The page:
Low fat fries have had their chips

chips-5294660Dieting is a funny business, as behavioural economists have long known.  About 70% of consumers booking a table in a restaurant, for instance, say they will be choosing a meal from the “healthy options” menu, but only about 5% actually do when they arrive.  Scrap the healthy options, though, and they book a table elsewhere!

Fast food outlets get a lot of stick and, certainly, they are a massive part of the problem.  All of the main brands do try to do their bit, however, but it just doesn’t seem to work.  Take Burger King as an example.  The miami-based chain has had to withdraw its “low fat” fries as a result of disappointing sales, even though they were heavily demanded by consumers in the firm’s original market research.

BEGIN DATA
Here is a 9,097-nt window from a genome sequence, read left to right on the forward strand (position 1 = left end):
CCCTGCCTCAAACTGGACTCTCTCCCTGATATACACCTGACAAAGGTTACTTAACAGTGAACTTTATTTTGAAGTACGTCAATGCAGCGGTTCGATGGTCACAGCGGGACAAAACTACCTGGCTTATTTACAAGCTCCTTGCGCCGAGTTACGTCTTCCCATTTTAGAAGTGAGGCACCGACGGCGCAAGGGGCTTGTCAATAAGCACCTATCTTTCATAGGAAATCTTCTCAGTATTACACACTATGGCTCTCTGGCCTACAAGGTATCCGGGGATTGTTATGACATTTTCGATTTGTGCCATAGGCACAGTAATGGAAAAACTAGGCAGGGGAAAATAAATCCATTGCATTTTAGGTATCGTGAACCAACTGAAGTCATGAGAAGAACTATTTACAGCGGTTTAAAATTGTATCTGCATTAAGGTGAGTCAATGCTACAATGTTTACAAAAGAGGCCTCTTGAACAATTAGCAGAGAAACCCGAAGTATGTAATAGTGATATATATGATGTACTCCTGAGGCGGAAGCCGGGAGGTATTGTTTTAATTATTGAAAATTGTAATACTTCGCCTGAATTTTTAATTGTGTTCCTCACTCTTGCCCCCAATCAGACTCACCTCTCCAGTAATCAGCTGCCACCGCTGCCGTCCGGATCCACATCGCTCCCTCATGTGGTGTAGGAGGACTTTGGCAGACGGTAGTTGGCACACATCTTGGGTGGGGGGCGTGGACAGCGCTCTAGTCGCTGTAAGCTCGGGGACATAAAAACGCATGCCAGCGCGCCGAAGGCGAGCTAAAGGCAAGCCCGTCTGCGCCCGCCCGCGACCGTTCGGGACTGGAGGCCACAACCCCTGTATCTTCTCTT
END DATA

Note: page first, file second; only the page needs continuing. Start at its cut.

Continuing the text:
So, what can we do about all this?  Well, i’d be much wealthier if I knew the answer to that one!  We need to keep in mind that consumers like the idea of eating a healthy diet and losing weight, but not if it means actually dieting for real or planning their menus carefully.  So, more subtle techniques (e.g. smaller portions/plates) are much more effective than well-crafted health messages and low-fat menu options.  Seems the only way to help consumers is to sometimes fool them…for their own good, naturally!